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Author Topic: Discounted Auctions as a way to publicise Bitcoin ?  (Read 886 times)
mintymark
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July 15, 2011, 08:07:33 PM
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I started an aution recently on that Oh so well known auction site. I said quite clearly that I would accept bit coins at the current britcoin rate at the time the person pays. And then I thought, why not offer an incentive, say 5% discount for anyone who pays in bitcoin? I placed the auction, and we will see what happens.

Did I need to be so conservative, and who does this policy actually help? Lets say (hypothetically, I am not going to change this auction whatever we decide here) I said not 5% discount by 95% discount on the current bitcoin price?  Do I loose out ? Well Lets say the item goes for £100, and the official exchange rate is £10 per bitcoin. So the bitcoin price would normally be 10 £/BTC.  But people bidding KNOW that they can bid at the discounted rate, and if they bid as much as £2000 then I will say that the exchange rate is £200 per bitcoin, so that the price in bitcoins would be still be 10, assuming that the bidders trust me and fully understand the situation.

So who exactly looses out here?
    If a bitcoin buyer buys it, he will still pay me pretty much the market price, assuming he bids agains other bitcoin buyers.
    If a non bit coin buyer buys it he obviously will just pay me £100 using paypal or whatever.
    If there is a bitcoin buyer and just one non bitcoin buyer, then I seriously loose out, the bitcoin buyer bids £101 pounds, the normal buyer
    considers its not worth that so stops and the bitcoin buyer buys it for .505 BTC. I lost out by 95%. Ooops.
    If there are a number of each, basically you end up cutting the non bitcoin buyers out of the end of the auction. But if they want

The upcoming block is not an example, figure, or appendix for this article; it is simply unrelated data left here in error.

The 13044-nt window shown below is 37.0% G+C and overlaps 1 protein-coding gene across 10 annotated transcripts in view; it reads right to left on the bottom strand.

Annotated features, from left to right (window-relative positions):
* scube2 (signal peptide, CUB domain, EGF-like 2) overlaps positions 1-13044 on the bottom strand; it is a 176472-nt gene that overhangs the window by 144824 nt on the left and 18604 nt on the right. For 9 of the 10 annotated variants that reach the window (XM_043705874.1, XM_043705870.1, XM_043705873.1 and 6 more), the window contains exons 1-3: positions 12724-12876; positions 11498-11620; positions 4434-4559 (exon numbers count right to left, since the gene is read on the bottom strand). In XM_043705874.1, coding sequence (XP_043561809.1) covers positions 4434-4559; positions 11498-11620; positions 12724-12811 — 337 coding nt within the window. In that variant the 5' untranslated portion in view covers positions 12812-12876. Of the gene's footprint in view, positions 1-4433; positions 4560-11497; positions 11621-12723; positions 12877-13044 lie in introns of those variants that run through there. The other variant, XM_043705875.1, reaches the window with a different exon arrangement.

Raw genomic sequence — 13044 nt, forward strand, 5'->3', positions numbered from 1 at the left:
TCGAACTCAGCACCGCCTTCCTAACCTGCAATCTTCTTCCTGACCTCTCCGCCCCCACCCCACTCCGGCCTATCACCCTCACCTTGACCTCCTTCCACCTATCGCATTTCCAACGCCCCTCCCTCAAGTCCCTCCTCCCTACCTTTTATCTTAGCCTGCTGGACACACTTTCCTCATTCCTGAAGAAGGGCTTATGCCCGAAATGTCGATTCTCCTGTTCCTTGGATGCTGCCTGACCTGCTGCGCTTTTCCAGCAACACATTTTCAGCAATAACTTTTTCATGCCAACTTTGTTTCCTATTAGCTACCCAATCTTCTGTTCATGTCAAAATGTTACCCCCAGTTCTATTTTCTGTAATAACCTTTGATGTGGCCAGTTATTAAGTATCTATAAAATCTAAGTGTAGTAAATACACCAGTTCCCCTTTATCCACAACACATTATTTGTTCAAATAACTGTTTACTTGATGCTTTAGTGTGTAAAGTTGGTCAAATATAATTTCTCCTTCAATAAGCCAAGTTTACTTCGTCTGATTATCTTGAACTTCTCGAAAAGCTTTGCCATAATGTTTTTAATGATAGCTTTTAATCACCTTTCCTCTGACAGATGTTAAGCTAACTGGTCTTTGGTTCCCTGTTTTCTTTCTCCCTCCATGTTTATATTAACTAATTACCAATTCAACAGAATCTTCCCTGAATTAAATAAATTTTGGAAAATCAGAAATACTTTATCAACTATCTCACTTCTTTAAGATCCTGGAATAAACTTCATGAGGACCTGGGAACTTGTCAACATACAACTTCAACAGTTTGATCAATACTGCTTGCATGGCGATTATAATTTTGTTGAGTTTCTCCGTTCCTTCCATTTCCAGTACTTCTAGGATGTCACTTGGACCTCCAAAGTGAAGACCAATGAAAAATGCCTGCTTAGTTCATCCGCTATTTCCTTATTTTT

to bid users can become bitcoin bidders quite easily. The wonder of this is that they do secretly..

So maybe 95% discount would be excessive, but a 5% discount sounds like a really good idea and might actually encorage non-bitcoin buyers to bid as well. Or in reality have I just lost 5% of the value of my item? Would 10% work better, it is after all probably unlikely the winner will pay in bitcoin...

What would be the right and best discount to offer from a self-interest perspective? Or from a bitcoin perspective? as clearly this also incentives people to use bitcoin as well as publicising it.

Is this a good plan, (It really seems like it)  or did I miss something here ?

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July 15, 2011, 08:25:13 PM
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The discount is money out of your pocket, so to pick the right number, you must decide how much it is worth to you to introduce someone to Bitcoin.

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mintymark
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July 15, 2011, 08:33:48 PM
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Is it? If all my bidders were using bitcoins and had understood what was going on, surely they would just bid higher? Now if that is true or not does rather depend on what I am selling doen't it? Point is even if most of them were using BTC, then it seems to me that it isnt out of my pocket ?

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July 15, 2011, 08:34:49 PM
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If most of your bidders already intended to use BTC, then there would be no need to offer a discount! Smiley

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July 15, 2011, 08:37:13 PM
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This is like having all the bidders place 2 bids, one on Bitcoins and another on GBP and the winner decide which one to finally pay. You can get a more straightforward analysis with this in mind Smiley.

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July 15, 2011, 09:03:43 PM
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I've been listing my auctions as accepting Bitcoin. But I think I'll also start offering a small discount for using Bitcoin, if for no other reasons:

  • No possibility of charge-backs.  I could even ship to Nigeria and not have to worry about the transaction being reversed against my will.
  • Save the ~3-4% that Paypal would charge me on each transaction.

Perhaps I'll even require Bitcoin for international buyers.   I've noticed many sellers simply refuse to ship internationally, or to specific countries with bad reputations for fraud/lost mail.  This is one area where Bitcoin has potential to find an early niche use.

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July 15, 2011, 09:32:13 PM
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I think we will find that Bitcoin will take off precisely because vendors will be able to offer slightly lower prices when paid in Bitcoin. They will not do this because they "like Bitcoins" but rather because they don't have to pay 2-3% CC fees, and don't have the risk of chargebacks.

This incentive is the strongest impetus for widespread Bitcoin adoption.
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